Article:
NEW YORK -- The 30-minute sitcom has been a tricky vessel for broadcast networks to navigate ever since "Friends" went off the air in 2004, but what about on cable? TBS was faced with this very question going into the 2006 upfront when it announced plans to introduce a scripted series into its hugely successful lineup of reruns of "Seinfeld," "Sex & the City," "Everybody Loves Raymond" and the aforementioned "Friends."
|Photo: Andrew Eccles|
|Online is where the real numbers kicked in for the integration, with Match reporting a 14% increase in registrations for its site and a 66% spike in brand recalls from the linear network.
Steve Kalb, senior VP-broadcast media director at Mullen's Media Hub in Boston, successfully tied his clients at Match.com into the "Sex & the City" reruns over the past few years. So when he heard the development pitch for the female-friendly "My Boys" last April, he saw an opportunity for Match.com to come on board for a unique integration.
"Turner was a great network for Match," said Mr. Kalb, whose agency is part of Interpublic Group of Cos. "It was a demographically balanced buy for adults 25-54, and the indexes against mass-qualitative audience were right on."
TBS, too, was looking for a specific launch partner to serve as a springboard for its first foray into 30-minute scripted comedy, and Match seemed like a perfect, well, match for its launch plans.
"Obviously, the challenging thing about doing branded integration is when it's not so organic or natural to a program," said Linda Yaccarino, exec VP, Turner sales and marketing. "But with 'My Boys,' the lead, Jordana Spiro, is a woman in a guys' world, so coming together with [Match] to launch the show was giving the viewer a more comprehensive experience."
The show had a successful six-episode run in December, premiering to a 1.2 household rating and keeping a majority of that audience throughout, making it the No. 1 original sitcom on cable.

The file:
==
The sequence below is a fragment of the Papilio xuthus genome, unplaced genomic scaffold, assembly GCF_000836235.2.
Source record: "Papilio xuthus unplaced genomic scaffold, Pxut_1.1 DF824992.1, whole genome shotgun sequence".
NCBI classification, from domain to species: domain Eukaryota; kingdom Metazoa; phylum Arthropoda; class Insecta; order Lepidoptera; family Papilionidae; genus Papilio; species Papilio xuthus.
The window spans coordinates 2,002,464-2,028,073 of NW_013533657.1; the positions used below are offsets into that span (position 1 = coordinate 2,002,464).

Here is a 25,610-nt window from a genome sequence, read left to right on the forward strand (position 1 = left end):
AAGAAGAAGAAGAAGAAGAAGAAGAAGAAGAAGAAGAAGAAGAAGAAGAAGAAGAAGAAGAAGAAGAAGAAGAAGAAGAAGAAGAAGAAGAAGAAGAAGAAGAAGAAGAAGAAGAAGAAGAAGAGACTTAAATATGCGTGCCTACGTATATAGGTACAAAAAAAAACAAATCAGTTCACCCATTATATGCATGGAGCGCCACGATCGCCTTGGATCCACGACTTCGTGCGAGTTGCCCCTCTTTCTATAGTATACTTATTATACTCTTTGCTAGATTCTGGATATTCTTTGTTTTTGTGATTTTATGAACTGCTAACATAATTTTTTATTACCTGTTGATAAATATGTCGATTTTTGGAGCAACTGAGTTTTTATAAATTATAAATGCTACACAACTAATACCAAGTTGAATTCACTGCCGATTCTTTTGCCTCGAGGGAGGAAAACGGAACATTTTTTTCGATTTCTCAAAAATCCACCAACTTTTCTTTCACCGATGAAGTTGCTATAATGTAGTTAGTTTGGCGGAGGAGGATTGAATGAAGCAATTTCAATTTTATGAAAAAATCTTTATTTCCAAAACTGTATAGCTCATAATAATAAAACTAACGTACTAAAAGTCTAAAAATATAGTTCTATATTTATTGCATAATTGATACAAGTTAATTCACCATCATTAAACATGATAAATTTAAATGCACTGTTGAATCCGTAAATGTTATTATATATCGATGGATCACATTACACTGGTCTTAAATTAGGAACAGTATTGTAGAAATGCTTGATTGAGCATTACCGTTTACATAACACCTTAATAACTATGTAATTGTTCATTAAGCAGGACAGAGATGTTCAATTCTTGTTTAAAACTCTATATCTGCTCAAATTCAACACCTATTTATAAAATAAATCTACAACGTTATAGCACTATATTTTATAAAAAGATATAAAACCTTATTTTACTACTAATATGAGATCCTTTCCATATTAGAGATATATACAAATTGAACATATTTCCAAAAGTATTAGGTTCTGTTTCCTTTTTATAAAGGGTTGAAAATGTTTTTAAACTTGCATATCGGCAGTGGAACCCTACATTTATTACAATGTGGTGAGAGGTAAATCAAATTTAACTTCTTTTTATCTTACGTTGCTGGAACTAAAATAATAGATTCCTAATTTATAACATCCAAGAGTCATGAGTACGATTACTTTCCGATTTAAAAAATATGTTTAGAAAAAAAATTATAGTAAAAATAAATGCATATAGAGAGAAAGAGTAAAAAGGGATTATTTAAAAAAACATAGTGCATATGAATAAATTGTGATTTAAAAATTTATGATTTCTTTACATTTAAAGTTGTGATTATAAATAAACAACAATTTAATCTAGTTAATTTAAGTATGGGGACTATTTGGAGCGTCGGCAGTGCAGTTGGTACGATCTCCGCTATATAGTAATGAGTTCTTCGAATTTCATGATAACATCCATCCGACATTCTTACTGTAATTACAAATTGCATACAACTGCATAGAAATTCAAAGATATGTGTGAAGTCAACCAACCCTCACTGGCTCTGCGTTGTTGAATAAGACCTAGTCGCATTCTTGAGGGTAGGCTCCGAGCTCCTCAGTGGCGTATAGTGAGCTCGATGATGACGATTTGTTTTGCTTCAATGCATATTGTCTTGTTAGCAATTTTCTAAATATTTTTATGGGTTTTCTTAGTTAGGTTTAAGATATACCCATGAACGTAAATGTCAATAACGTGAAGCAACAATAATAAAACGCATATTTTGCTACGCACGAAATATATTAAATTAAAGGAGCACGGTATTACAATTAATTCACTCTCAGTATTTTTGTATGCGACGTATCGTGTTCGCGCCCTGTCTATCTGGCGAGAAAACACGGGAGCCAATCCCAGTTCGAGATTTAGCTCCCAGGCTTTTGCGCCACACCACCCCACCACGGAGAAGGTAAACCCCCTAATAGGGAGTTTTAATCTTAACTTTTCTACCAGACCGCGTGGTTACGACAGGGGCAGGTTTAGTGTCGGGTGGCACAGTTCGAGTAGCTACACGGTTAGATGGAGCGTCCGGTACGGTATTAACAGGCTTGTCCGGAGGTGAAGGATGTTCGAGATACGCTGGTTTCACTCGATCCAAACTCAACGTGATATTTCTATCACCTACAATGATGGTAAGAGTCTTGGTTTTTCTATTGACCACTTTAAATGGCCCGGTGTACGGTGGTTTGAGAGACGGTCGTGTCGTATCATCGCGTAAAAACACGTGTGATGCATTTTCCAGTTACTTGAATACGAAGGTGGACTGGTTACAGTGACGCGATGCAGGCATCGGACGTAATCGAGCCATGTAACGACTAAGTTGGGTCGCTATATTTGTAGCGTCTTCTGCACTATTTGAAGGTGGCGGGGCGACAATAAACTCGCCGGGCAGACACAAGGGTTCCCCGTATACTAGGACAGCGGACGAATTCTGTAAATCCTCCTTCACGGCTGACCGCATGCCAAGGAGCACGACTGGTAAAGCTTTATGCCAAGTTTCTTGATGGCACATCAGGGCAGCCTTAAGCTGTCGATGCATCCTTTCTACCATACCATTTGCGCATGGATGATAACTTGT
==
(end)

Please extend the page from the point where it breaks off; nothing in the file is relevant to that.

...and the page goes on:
But online is where the real numbers kicked in, with Match reporting a 14% increase in registrations for its site and a 66% spike in brand recalls from the linear network. By the time "My Boys" returns for additional episodes this summer (Turner says sometime around July), both brands will have come out stronger, even though the partnership with Match will not continue. Instead, Mr. Kalb sees the digital company moving beyond its status as a quarterly advertiser, something the deal with Turner helped make possible.
"This could be the springboard of doing something by getting Match involved with the traditional upfront and then the calendar year with the rest of the market, with 'My Boys' being the catalyst," he said.
Ms. Yaccarino, for her part, will continue the branded integrations for "My Boys" with Chili's this summer, which will build upon the success the restaurant brand has already had with Turner in the broadband space.
"Our brand team sits with their brand team developing custom contents that will enhance the viewer experience. Whether they're enjoying 'My Boys' on TBS or on TBS.com, you get a great show association with Chili's no matter what. It really is another example of how not beholden or less-reliant we are on the upfront here."